“Our Moscow Mule is blue and has a floating spaceman in it,” Mariena Mercer Boarini says.

Kiss My Asteroid
Credit: Anthony Mair

Opium, the new Spiegelworld show at The Cosmopolitan of Las Vegas, features retro kitsch, Vegas ribaldry, modern circus shenanigans, and sci-fi silliness. It’s a show based around cosmic campiness.

So when Cosmopolitan chief mixologist Mariena Mercer Boarini started working on the cocktail menu for the Opium Theatre, she re-watched old movies like Barbarella and Lost in Space. And she thought about how to make “really serious cocktails that don’t look serious.” The result is a collection of concoctions that include Jell-O shots, push pops, and brightly colored cocktails in transparent bags.

The drinks in a bag are collectively known as Spocktails. The Gorgon’s Revenge is a margarita with bitter orange liqueur, yuzu “blood moon” sour, and pineapple chipotle syrup that’s garnished with a blood orange chip. The Pan-Galactic Gargle Blaster is a reddish riff on a Boulevardier. The Sputnik Cage is a light blue and potent interpretation of a Moscow Mule with coconut vodka. Kiss My Asteroid, with peach nectar vodka, champagne and a garnish of Pop Rocks, is like a French 75 for astronauts that are on a crazy bender.

Pan-Galactic Gargle Blaster
Credit: Anthony Mair

“The inspiration was cocktails in orbit,” Mercer Boarini says. “If I was on a spaceship now, how would I be drinking my cocktail? They’re serious cocktails, but they look a little crazy. Our Moscow Mule is blue and has a floating spaceman in it.”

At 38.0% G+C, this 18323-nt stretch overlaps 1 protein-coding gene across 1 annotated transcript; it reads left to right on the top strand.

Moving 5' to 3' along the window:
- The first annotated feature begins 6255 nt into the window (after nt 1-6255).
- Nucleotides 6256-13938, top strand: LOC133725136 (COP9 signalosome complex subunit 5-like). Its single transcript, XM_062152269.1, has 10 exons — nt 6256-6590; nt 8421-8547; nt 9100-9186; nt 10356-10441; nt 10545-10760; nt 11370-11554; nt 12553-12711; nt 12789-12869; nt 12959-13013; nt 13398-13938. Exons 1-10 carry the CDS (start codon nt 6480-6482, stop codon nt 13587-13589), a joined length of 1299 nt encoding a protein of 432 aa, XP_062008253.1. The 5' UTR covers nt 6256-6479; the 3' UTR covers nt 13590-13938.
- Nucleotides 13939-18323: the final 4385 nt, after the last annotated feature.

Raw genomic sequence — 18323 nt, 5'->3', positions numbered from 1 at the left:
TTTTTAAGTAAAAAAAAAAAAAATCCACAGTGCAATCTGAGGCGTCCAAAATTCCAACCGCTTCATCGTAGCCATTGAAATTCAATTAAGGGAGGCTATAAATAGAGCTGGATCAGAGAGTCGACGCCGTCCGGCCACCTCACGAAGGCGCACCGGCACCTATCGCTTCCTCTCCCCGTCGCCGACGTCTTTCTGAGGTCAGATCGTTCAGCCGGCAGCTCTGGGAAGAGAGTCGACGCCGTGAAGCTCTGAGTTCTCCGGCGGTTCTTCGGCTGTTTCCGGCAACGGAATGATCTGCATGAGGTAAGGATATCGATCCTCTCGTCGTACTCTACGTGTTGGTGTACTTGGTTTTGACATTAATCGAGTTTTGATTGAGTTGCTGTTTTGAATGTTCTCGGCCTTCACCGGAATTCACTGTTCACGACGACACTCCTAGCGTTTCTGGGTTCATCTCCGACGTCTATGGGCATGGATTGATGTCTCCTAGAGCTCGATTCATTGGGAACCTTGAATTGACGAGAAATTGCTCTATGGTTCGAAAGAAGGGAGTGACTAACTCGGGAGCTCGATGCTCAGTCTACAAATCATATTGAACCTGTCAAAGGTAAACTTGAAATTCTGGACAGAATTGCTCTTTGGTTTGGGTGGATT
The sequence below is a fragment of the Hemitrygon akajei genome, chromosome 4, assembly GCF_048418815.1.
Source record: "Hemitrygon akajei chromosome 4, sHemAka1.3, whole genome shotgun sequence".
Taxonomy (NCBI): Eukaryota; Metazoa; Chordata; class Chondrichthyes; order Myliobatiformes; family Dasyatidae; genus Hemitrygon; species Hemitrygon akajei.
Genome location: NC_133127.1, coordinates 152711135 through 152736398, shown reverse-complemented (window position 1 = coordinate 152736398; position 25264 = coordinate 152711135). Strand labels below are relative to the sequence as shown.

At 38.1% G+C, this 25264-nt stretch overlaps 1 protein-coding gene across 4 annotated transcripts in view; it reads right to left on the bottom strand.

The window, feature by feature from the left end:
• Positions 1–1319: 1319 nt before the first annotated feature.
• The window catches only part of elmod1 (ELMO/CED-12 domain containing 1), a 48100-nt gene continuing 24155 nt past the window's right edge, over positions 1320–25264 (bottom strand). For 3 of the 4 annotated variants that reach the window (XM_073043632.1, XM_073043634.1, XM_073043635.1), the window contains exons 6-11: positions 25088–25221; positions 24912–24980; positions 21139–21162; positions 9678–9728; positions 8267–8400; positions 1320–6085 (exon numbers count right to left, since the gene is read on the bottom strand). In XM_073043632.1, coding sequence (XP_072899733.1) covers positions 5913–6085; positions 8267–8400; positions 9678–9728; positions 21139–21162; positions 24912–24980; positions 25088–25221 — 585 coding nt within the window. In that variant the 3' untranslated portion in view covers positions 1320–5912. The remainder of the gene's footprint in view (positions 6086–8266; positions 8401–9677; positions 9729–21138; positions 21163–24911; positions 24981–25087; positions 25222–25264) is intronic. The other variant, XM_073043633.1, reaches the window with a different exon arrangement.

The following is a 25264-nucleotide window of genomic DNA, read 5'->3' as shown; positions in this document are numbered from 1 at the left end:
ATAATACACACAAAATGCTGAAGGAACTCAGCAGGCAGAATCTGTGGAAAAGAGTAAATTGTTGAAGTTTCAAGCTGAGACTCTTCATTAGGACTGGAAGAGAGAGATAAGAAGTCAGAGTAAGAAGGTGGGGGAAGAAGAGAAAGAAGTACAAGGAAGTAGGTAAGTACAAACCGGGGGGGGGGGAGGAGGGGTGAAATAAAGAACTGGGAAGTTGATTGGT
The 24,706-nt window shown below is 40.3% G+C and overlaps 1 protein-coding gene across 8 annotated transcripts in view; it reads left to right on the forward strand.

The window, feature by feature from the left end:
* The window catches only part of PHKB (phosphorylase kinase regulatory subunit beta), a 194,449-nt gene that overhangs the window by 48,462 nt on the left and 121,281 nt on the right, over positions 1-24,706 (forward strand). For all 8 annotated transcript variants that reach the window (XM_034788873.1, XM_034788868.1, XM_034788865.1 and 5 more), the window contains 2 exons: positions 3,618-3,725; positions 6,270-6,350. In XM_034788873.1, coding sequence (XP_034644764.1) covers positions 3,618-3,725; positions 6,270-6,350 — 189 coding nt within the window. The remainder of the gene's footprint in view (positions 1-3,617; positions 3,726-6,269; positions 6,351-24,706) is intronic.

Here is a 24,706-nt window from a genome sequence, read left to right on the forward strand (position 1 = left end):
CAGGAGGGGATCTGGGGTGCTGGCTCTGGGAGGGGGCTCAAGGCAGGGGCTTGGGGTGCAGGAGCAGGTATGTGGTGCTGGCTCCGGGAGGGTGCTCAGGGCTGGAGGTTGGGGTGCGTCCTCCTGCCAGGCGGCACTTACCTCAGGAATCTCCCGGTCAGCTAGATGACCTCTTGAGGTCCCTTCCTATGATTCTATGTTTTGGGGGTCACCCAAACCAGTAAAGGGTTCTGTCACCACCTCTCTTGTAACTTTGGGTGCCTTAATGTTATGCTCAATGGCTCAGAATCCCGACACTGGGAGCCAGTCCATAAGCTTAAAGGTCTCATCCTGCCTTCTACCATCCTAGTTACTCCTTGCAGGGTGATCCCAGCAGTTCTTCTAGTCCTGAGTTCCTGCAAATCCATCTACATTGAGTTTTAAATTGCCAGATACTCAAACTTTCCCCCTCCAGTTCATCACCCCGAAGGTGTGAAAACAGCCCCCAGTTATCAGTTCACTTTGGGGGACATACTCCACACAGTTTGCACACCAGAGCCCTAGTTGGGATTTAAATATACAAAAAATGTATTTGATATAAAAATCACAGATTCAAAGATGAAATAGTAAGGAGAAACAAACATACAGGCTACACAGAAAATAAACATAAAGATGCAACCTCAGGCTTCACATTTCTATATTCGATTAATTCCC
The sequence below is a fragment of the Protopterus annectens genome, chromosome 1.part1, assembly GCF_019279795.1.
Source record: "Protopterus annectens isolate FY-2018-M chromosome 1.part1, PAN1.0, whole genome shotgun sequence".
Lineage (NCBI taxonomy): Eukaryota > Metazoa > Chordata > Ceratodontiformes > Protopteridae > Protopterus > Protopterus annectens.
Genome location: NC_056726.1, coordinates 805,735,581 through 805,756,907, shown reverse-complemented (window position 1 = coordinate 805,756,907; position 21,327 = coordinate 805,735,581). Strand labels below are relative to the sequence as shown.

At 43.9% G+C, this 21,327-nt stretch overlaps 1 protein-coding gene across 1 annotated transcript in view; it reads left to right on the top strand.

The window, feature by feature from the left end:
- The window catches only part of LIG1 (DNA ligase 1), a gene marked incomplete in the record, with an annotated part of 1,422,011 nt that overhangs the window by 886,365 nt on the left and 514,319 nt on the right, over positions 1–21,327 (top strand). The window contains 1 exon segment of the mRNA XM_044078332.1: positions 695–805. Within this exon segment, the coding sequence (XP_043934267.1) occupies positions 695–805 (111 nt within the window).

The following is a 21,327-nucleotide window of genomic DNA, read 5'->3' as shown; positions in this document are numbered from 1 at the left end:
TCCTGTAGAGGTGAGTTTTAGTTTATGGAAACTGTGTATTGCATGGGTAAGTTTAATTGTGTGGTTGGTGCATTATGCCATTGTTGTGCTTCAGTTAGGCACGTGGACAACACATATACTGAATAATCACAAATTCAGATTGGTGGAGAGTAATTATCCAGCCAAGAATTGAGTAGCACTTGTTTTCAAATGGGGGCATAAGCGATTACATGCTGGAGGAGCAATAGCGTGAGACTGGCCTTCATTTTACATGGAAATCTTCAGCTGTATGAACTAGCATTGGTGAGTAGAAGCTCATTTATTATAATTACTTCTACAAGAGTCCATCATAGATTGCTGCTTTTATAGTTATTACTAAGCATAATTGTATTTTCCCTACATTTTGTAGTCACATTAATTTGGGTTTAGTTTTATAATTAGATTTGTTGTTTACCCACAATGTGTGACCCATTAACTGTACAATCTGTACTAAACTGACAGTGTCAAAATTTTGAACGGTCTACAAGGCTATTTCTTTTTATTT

Mercer Boarini, who’s also responsible for the drinks at great Cosmopolitan bars like The Chandelier, Bond and Vesper, wants visiting the Opium Theatre to be an immersive experience.

“The menus are handed out at the ticket office,” she says. “My big thing was being true to the experience. That’s why every cocktail is out there and a little different. Too many Vegas shows are incredible shows, but when you go and get your cocktail, it’s a 32-ounce Jack and Coke. It’s not true to the experience.”

Mercer Boarini has what she calls a “robot” making Jell-O shots.

“It even does its own inventory,” says Mercer Boarini, who seems to be less worried about a Black Mirror future than I am.

Her Jell-O shot machine is similar to a coffee maker that uses pods. It takes three minutes to make a shot after Mercer Boarini pours in the booze and follows the prompts. Jell-O shot options at the Opium Theatre include an orange-colored one with guava rum. There’s a cherry Jell-O shot with bourbon that resembles an Old Fashioned. The Opium Theatre’s push pops also weave in different kinds of booze. The Southern Belle push pop includes bourbon. The Mango Passion push pop has rum.

Sputnik Cage
Credit: Anthony Mair

Opium guests who are sitting in a booth get additional cocktail selections, which involve View-Masters and glow-in-the-dark menus inside old Trapper Keepers that Mercer Boarini found on eBay. You can lean back in your booth while sipping a Nectar of the Volcano Planet, a bright green drink with cachaca, banana rum, and coconut pandan liqueur. It’s served inside a little red robot and topped with “toasted space fluff and passionfruit spaceballs” for those who want a hit of intergalactic boba. But the most show-stopping, otherworldly drink at the Opium Theatre is probably Astrofizzics. That’s a punch bowl headlined by Absolut Elyx, topped with cucumber soda and served inside a helmet bearing a resemblance to what Daft Punk wear.

“It’s a very different show,” Mercer Boarini says of Opium. “This sets the stage for something different.”

Opium at the Cosmopolitan of Las Vegas, 3708 S. Las Vegas Blvd., 702-698-7000